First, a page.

пятница, 11 сентября 2009 г.
By Lyubov Tsarevskaya
Tyutchev's amazingly, sonorous, musical and lyric verse is something every Russian gets to know at an early age. Many of his lines now enjoy wide currency here in Russia and Russia's greatest poet Alexander Pushkin and the formidable Leo Tolstoy both heaped praise on Tyutchev's inimitable verse.
Fyodor Tyutchev was born into a noble family of modest means at Ovtsug in the Oryol region on December 5, 1803. Obtaining excellent home education, he then moved on to become Moscow University graduate. Falling in love with literature at an early age, he started making Russian translations of Horace at the early age of twelve and wrote his first poem at sixteen. Because every respectable nobleman living in mid-19th century Russia was supposed to take up a civilian or military career, Tyutchev opted for a diplomatic job serving his country as a diplomat with the Foreign Ministry headquarters in St.Petersburg and later was posted to Munich and Turin successfully combining official paperwork with writing poetry. He was married to Eleanor Peterson, a widowed scion of a family of old Bavarian aristocrats. After her death, he married Ernestine Dehrnberg, also a German.
On the face of it, his life looked so quiet and successful, but hiding under that impression of well-established felicity was intense moral endeavor.
Tyutchev the poet never sought fame and public admiration and only a chosen few of his contemporaries managed to recognize in him the big time poet he really was. Fyodor Dostoyevsky was the first to appreciate Tyutchev's larger than life talent describing him as “the finest poet of a truly philosophic caliber, after Alexander Pushkin.” Christian philosophy factored in very heavily m Tyutchevs writings where he managed to portray the hard hitting elements, the fear and helplessness man feels when confronted by their all-crushing might, wrote about God's will which brings man's life and the Orthodox faith into one as the eternal moral foundation of Russian life.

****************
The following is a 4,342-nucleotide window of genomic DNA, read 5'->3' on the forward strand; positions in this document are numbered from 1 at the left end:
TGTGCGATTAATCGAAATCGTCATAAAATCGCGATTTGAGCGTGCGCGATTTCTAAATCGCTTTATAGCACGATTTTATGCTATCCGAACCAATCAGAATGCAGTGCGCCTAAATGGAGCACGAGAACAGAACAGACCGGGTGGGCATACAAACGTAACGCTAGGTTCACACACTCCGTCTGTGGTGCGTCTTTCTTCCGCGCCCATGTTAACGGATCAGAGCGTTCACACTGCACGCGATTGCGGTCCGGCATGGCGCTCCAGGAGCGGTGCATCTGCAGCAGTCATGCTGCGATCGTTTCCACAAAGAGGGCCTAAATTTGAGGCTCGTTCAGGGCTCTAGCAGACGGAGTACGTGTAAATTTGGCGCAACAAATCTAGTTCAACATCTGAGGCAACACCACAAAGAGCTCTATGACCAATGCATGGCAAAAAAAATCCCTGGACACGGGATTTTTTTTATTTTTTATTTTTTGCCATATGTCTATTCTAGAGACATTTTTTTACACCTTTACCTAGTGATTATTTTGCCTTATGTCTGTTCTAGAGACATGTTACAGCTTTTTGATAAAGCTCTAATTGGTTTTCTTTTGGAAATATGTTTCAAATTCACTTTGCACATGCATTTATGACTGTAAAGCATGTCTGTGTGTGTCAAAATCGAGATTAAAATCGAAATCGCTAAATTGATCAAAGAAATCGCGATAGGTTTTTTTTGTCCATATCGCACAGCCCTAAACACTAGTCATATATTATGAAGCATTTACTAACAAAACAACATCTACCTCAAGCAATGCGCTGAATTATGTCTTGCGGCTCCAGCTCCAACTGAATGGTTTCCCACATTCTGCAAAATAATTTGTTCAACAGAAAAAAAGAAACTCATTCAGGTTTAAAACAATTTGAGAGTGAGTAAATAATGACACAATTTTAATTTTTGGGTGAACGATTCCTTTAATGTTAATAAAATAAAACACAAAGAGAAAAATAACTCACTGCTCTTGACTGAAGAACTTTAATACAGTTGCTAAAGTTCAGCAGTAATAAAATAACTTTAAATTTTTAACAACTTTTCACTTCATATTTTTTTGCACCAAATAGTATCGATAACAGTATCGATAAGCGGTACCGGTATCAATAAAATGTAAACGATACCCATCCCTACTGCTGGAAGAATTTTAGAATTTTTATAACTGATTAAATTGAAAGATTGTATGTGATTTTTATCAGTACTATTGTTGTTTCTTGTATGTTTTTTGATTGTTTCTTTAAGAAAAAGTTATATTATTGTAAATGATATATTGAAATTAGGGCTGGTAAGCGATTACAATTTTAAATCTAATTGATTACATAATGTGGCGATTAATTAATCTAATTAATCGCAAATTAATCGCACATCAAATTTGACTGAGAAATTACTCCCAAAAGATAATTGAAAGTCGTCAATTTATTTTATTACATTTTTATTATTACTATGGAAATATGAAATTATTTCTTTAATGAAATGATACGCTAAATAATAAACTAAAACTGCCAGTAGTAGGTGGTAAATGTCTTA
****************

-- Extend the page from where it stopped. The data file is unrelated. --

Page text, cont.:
Twenty two years spent outside Russia, his foreign wives and his mingling with the European cultural elite never made him embrace the European civilization values. As a
professional diplomat, Tyutchev became strongly convinced in Russia being an Orthodox superpower that was, is and will always be a major element of global strategy and human history as a whole.
Russia is baffling to the mind,
Not subject to the common measure,
Her ways — of a peculiar kind,
One only can have faith in Russia…
This stirring verse still rings very true today and it always will… Tyutchev's inimitable lyrics inspired many equally stirring love songs written by leading Russian composers, including Sergei Rakhmaninovv who wrote this beautiful romance based on Tyutchev's famous Spring Waters poem.
Source:The Voice of Russia